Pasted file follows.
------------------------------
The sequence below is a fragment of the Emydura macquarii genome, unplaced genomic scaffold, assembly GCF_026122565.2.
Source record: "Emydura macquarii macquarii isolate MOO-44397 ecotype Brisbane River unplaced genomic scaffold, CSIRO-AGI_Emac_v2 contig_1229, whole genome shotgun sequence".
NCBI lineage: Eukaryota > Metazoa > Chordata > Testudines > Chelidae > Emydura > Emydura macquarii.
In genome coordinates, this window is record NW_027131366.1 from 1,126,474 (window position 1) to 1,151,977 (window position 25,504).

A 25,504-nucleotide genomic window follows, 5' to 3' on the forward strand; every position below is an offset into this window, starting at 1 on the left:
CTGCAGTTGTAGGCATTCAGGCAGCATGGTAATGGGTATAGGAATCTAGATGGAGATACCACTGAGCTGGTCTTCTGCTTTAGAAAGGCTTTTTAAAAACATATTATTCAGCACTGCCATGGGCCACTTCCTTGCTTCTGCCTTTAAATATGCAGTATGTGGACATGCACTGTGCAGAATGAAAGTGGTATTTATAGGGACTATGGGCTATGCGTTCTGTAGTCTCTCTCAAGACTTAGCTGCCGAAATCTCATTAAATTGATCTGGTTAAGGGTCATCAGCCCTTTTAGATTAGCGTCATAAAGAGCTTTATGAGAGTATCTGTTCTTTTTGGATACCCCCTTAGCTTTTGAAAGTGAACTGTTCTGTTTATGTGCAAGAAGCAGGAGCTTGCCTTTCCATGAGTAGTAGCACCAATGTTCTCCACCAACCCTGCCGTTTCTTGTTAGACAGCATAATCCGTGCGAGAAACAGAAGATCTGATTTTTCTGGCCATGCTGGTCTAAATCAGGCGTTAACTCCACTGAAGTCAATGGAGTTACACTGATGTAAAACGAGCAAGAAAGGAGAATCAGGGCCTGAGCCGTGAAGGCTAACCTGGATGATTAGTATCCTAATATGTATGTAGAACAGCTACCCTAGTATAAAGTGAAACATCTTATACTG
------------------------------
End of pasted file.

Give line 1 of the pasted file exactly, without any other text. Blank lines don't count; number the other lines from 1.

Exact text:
The sequence below is a fragment of the Emydura macquarii genome, unplaced genomic scaffold, assembly GCF_026122565.2.